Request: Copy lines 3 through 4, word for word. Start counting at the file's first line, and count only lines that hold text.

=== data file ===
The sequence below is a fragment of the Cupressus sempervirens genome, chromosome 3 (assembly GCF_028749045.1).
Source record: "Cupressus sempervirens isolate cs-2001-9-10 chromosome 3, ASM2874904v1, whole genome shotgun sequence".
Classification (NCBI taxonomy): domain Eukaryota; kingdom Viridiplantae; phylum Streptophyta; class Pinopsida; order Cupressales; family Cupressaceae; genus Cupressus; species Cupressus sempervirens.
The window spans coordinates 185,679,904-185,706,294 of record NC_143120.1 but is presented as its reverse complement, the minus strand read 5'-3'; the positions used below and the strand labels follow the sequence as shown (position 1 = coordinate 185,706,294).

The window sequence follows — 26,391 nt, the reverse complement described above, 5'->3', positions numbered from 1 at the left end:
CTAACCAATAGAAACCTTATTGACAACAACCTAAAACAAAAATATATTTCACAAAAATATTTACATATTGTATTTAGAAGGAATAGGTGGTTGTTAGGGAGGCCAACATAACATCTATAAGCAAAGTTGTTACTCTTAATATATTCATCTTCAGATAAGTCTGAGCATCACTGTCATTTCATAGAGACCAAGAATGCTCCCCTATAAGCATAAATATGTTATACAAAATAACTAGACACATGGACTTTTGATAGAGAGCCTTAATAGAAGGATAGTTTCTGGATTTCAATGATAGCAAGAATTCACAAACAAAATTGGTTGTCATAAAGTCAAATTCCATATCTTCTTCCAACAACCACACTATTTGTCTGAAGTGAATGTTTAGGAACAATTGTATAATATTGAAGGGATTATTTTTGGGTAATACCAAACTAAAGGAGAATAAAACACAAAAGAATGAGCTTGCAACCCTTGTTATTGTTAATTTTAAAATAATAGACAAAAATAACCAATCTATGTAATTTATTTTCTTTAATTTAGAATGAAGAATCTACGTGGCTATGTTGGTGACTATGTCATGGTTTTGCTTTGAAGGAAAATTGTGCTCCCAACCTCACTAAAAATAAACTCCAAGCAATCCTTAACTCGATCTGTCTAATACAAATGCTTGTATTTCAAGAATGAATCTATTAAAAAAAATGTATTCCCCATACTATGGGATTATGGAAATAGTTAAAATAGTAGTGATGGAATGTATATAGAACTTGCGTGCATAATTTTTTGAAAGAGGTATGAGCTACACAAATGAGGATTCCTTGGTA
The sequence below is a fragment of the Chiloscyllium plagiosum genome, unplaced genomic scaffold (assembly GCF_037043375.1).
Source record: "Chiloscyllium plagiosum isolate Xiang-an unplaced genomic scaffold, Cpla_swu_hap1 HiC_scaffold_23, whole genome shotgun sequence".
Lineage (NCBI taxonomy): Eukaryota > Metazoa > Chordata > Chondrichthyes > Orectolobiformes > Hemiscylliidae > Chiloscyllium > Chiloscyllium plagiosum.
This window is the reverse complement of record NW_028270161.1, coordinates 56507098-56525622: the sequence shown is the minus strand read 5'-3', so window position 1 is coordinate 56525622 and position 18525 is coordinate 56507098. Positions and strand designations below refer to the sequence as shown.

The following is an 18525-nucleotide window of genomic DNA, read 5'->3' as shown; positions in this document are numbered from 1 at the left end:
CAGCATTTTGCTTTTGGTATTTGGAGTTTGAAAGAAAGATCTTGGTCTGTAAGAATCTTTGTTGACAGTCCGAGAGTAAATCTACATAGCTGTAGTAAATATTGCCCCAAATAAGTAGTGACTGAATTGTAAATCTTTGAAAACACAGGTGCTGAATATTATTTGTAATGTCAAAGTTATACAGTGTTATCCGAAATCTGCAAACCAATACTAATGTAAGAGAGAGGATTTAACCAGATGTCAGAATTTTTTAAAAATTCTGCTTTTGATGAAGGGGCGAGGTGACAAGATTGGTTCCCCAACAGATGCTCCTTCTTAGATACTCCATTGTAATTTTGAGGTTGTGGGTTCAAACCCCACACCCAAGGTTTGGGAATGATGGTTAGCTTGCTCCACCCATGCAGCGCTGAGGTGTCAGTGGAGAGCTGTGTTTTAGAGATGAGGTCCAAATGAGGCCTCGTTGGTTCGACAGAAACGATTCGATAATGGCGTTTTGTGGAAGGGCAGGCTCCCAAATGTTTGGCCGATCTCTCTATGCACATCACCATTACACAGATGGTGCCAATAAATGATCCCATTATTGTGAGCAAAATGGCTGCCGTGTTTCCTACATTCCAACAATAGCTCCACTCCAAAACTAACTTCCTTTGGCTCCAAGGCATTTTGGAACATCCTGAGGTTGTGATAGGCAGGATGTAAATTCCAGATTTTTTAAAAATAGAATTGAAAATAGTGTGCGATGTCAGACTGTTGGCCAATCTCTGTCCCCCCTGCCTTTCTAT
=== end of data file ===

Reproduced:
Classification (NCBI taxonomy): domain Eukaryota; kingdom Viridiplantae; phylum Streptophyta; class Pinopsida; order Cupressales; family Cupressaceae; genus Cupressus; species Cupressus sempervirens.
The window spans coordinates 185,679,904-185,706,294 of record NC_143120.1 but is presented as its reverse complement, the minus strand read 5'-3'; the positions used below and the strand labels follow the sequence as shown (position 1 = coordinate 185,706,294).